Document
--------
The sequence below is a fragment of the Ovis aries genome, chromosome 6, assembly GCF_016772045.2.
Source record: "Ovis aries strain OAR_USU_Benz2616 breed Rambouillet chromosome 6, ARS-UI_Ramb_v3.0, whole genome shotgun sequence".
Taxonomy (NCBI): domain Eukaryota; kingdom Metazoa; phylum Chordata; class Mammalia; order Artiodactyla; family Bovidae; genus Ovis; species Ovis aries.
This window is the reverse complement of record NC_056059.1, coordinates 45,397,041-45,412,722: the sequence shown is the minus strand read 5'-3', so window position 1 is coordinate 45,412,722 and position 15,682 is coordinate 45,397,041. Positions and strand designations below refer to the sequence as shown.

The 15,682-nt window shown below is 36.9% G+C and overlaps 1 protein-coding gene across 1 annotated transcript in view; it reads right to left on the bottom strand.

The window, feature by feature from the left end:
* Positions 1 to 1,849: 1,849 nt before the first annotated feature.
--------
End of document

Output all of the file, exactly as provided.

The sequence below is a fragment of the Ovis aries genome, chromosome 6, assembly GCF_016772045.2.
Source record: "Ovis aries strain OAR_USU_Benz2616 breed Rambouillet chromosome 6, ARS-UI_Ramb_v3.0, whole genome shotgun sequence".
Taxonomy (NCBI): domain Eukaryota; kingdom Metazoa; phylum Chordata; class Mammalia; order Artiodactyla; family Bovidae; genus Ovis; species Ovis aries.
This window is the reverse complement of record NC_056059.1, coordinates 45,397,041-45,412,722: the sequence shown is the minus strand read 5'-3', so window position 1 is coordinate 45,412,722 and position 15,682 is coordinate 45,397,041. Positions and strand designations below refer to the sequence as shown.

The 15,682-nt window shown below is 36.9% G+C and overlaps 1 protein-coding gene across 1 annotated transcript in view; it reads right to left on the bottom strand.

The window, feature by feature from the left end:
* Positions 1 to 1,849: 1,849 nt before the first annotated feature.